Why there is hope for seriously ill Harborough boy

Michal Leski helps his son Milosz (eight) with his breathing.
PICTURE: ANDREW CARPENTER
Michal Leski helps his son Milosz (eight) with his breathing. PICTURE: ANDREW CARPENTER
0
Have your say

A Market Harborough family is hoping that an exciting medical breakthrough could eventually help their eight-year-old son.

Milosz Leski, who goes to St Joseph’s Academy in the town, has a rare muscle weakening disease called myotubular myopathy.

Lena Leska (four), Michal Leski, Sherman, Monika Leska and Milosz Leski (eight).
PICTURE: ANDREW CARPENTER

Lena Leska (four), Michal Leski, Sherman, Monika Leska and Milosz Leski (eight). PICTURE: ANDREW CARPENTER

The disease affects every movement he makes, from his walking to his breathing, and exacerbates infections like a simple cough.

Milosz is already a survivor. Eighty per cent of children with his condition die before their first birthday.

But his parents Michal and Monika are hopeful that a recent breakthrough in the world of muscle disease means there is now real hope of a cure for Milosz.

Speaking out this week on Rare Disease Day (February 28), dad Michal (34) said: “Research has found that gene replacement is effective in animals.

Milosz Leski (eight).
PICTURE: ANDREW CARPENTER

Milosz Leski (eight). PICTURE: ANDREW CARPENTER

“We really hope to see proper clinical trials take place on humans, and a cure to be successfully confirmed.”

An infection has kept Milosz off school for the last four weeks, said mum Monika (38).

“Obviously that puts a lot on us, to intensify all the care and the physiotherapy, to make sure it doesn’t develop into a more serious infection” she said.

But both parents are excited about the possibilities of a cure for muscle diseases like Milosz’s myotubular myopathy.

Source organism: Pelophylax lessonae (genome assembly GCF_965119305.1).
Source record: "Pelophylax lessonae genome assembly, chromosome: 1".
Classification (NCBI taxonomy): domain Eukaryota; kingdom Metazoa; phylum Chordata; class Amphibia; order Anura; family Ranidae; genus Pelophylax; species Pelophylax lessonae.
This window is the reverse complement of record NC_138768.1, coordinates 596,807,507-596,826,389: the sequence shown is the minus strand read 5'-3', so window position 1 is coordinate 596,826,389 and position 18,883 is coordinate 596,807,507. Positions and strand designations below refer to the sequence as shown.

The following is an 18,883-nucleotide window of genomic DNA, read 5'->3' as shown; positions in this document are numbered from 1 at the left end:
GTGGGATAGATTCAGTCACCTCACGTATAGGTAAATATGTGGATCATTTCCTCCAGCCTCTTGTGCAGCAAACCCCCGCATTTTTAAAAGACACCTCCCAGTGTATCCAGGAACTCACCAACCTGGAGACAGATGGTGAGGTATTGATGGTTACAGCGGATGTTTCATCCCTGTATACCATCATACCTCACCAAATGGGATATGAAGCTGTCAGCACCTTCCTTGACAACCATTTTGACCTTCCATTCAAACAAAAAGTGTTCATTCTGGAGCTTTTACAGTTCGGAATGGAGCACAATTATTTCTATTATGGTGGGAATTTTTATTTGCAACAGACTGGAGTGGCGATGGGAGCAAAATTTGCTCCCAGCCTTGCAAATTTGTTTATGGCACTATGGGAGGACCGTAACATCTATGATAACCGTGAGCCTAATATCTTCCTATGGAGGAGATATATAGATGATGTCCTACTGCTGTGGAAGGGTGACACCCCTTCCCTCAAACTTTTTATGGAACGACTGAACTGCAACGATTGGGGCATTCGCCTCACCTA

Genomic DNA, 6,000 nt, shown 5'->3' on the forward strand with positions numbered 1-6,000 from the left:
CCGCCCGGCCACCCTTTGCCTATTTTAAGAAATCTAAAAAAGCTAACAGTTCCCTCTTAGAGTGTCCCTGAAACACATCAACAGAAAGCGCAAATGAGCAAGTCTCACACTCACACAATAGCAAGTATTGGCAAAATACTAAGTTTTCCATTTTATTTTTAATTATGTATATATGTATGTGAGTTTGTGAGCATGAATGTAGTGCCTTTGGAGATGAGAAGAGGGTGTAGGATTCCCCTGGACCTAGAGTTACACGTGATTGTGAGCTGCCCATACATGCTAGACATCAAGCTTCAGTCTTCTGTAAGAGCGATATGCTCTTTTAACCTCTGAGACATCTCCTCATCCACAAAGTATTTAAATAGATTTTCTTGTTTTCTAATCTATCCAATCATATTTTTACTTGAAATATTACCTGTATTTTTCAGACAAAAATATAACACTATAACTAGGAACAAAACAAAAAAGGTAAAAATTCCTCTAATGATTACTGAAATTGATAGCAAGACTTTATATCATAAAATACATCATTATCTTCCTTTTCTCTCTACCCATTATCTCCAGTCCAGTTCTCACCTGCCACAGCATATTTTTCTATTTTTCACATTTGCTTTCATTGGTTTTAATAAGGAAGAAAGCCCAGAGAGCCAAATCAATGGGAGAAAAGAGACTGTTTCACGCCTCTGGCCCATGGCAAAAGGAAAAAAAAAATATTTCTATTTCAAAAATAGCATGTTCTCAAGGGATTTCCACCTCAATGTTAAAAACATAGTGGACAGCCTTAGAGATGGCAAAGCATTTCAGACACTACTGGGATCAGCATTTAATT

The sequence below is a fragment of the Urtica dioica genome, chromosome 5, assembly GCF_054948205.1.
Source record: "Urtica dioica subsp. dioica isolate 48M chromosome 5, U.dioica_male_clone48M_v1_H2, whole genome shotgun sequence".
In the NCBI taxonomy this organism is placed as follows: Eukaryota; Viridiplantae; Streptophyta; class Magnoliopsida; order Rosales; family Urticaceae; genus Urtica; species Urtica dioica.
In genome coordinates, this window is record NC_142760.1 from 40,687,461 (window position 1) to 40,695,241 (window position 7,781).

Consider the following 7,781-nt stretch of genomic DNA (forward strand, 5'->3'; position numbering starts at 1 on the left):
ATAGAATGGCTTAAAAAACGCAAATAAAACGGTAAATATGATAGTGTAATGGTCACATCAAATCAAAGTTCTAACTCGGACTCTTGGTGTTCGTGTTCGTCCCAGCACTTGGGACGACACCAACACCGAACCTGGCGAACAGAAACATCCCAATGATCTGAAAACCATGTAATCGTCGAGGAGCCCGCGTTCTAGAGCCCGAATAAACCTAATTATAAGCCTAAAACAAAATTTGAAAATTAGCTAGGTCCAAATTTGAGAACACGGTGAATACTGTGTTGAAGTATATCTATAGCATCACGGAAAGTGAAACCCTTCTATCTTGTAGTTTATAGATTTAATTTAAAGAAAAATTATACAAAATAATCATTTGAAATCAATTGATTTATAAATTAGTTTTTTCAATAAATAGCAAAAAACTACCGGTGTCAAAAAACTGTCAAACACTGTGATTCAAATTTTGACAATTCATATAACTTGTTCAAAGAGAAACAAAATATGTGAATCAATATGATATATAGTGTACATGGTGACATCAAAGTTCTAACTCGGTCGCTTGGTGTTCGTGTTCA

Michal Leski helps his son Milosz (eight) with his breathing.
PICTURE: ANDREW CARPENTER

Michal Leski helps his son Milosz (eight) with his breathing. PICTURE: ANDREW CARPENTER

Most recently, tests on dogs with the same disease have shown them make a remarkable recovery.

“Yes, we are very, very positive” said Michal. “We are thinking that - yes - this treatment is something that will come true.

“We hope for the best but at the same time we try to be practical.”

Monika said: “The disease affects Milosz’s mobility and it affects his eating and drinking.

“At the moment, he doesn’t need breathing support at night, but he may need it as he gets older.”

World Rare Disease Day is an annual observance held on the last day of February.

The idea is to raise awareness for rare diseases and improve access to treatments for individuals with rare diseases and their families.

Milosz’s disease affects around one in 50,000 children, mainly boys.

But because the disease is comparatively unusual, money-raising is difficult and progress on treatment can be slow.

A spokesman for the Myotubular Trust said: “The exciting news is that there are recent and major breakthroughs in the world of muscle disease, that means there is real hope of a cure.

“The problem remains raising enough money to translate these broader discoveries into results for very rare conditions, like the one that Milosz has.

“Please consider making a donation to the Myotubular Trust to bring forward the day when a cure, or treatment, can be found for boys like Milosz living with myotubular myopathy.

You can donate to the Trust at www.myotubulartrust.org